“I have a betting plan,” she explains ticking off form sheets, the confidence of a seasoned gambler practically ricocheting off her. “Everything works better with a plan. Weddings, murders, everything.”
So for the first four races I sit, fists balled into my pocket, watching all around me scooping up win after win. They’re all laughing and skiting around over my head, gleefully counting out their sweaty wads of rolled up fifty Euro notes, while I sit, teeth clenched, with a false, ‘I’m so happy for you all!’ smile pasted to my face.
“Can you believe it?” Mary roars laughing, knowing right well it’s goading me right through to my soul, “I’ve won enough to pay for my daughter’s Summer camp fees!” As they buy a celebratory bottle of champagne with their winnings, I’m monstrously polite, otherwise I’d gladly have taken lives.
And then it happens. One of our gang gets a text from a friend of a friend of a neighbour’s first cousin of a casual nodding acquaintance of a trainer who has a tip for the big race, the Derby.  A horse called Cape Blanco. It CANNOT  lose, we’re told. Not even if cursed with a bet on it from me. So emboldened with this thought, I cautiously hand over my bet to the bookies. A fiver each way, but then that’s me, the last of the big spenders. 
The race starts and we all yell like fishwives for the horse who….miracle of miracles… out ahead of the field. Well this can’t be happening, I tell myself. Something that I bet on….is going to win? Wait till you see, he’ll trip up now, or the jockey will have a heart attack or the horse will do a Devon Lough on it and just decide to have a little lie down in the middle of the field, two feet shy of the winning post. But no, to my total disbelief, he romps home in first place…meaning…oh my actual God…..that I won! After all these years, finally a burst of astrological beneficence from the Universe!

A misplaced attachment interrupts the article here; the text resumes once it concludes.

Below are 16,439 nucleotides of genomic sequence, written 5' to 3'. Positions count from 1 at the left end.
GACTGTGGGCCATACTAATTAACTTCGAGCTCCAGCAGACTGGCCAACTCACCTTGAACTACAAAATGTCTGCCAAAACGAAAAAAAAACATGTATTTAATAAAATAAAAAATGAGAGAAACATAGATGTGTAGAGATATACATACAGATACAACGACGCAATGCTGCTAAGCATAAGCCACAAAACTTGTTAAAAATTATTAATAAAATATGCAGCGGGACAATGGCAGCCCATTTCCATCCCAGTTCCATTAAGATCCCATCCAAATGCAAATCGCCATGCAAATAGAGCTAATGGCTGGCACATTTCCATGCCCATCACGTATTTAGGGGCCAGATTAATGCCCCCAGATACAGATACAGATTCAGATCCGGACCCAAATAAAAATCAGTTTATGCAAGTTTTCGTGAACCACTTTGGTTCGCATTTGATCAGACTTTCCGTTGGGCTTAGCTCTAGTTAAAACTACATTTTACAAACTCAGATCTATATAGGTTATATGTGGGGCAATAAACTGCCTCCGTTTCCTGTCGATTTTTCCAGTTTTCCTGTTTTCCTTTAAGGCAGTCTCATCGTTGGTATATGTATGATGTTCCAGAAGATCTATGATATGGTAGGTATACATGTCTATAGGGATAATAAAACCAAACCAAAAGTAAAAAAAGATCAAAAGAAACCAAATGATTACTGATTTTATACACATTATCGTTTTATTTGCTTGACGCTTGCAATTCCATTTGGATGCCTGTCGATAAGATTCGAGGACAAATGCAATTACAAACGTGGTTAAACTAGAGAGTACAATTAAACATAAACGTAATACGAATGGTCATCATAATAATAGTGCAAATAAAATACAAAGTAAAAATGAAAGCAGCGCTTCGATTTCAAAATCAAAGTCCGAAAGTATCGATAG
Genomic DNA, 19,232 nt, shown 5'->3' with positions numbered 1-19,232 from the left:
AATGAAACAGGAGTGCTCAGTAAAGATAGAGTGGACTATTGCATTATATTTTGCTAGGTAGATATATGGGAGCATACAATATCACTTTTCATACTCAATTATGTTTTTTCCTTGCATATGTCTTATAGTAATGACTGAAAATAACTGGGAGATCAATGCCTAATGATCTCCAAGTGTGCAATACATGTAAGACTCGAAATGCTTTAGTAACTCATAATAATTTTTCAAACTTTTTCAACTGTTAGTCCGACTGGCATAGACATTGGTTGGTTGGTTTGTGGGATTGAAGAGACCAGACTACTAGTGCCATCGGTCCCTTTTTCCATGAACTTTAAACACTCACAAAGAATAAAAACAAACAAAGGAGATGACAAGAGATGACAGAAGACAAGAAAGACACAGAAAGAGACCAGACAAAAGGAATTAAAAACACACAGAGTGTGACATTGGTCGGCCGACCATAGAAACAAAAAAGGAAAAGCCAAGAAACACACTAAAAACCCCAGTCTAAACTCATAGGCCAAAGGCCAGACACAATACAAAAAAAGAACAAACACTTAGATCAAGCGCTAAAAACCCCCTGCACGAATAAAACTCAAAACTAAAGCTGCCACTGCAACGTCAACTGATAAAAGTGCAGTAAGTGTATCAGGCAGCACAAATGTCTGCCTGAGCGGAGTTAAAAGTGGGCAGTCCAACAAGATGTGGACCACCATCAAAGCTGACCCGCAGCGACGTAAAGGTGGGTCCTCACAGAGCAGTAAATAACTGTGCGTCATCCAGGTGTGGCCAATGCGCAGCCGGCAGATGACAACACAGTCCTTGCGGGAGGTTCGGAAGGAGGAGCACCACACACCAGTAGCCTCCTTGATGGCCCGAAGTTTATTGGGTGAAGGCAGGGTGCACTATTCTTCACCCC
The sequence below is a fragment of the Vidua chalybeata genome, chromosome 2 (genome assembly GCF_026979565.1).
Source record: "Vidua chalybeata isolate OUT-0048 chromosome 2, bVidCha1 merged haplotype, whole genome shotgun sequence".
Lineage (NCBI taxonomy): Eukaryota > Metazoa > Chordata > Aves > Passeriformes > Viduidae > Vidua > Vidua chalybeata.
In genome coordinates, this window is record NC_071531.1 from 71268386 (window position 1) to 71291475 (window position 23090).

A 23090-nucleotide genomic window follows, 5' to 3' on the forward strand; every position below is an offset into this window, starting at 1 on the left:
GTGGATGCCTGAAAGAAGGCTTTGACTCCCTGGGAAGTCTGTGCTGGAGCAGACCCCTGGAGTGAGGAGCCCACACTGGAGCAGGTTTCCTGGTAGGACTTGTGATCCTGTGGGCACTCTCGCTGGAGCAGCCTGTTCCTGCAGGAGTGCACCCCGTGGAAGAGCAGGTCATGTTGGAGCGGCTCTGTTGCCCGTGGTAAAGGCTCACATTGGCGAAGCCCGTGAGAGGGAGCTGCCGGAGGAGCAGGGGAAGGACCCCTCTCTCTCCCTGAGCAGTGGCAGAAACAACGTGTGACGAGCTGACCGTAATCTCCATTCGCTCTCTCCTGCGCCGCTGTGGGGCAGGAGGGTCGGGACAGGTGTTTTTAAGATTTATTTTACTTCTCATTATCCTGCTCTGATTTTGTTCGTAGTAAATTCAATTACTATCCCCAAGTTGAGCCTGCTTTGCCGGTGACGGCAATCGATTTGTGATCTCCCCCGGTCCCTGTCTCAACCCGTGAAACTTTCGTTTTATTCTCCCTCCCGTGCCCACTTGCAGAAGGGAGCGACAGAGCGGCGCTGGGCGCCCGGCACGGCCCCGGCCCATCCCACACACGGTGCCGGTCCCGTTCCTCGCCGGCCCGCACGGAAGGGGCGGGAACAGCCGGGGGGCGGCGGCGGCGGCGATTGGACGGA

Thinking that they should make pills to exactly replicate this feeling of euphoria, I don’t so much walk as strut back to the bookie, winning ticket in hand, literally bathing in the moment and half wondering what I’ll do with my winnings? Buy dinner for all my pals? Bottle or two of champagne? Short weekend break away in some posh country house hotel perhaps?
“Ah congratulations love,” sniggers the bookie, “you had the winner. There you go now, don’t spend it all at once.”
I look at what he hands me. My money back plus… lousy Euro forty. In small coins. Not even enough to buy a bottle of water. Turns out the horse was the seven to four, odds on favourite, so no one cleans up on this one.
Plus ca change……….. 

Je staat in mijn sterren

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    Jessie Woods heeft een geweldige baan, woont in een villa en wordt verwend door haar droomprins, sexy Sam. Maar op een dag gaat alles gruwelijk mis. Jessie wordt ontslagen, Sam laat zich niet meer zien en zelfs haar creditcard houdt niet meer van haar. Er zit niets anders op dan terug naar huis te gaan om bij haar valse stiefmoeder en haar twee aartsluie stiefzussen te gaan wonen. Zal het Jessie ooit nog lukken omhoog te krabbelen uit haar diepe dal?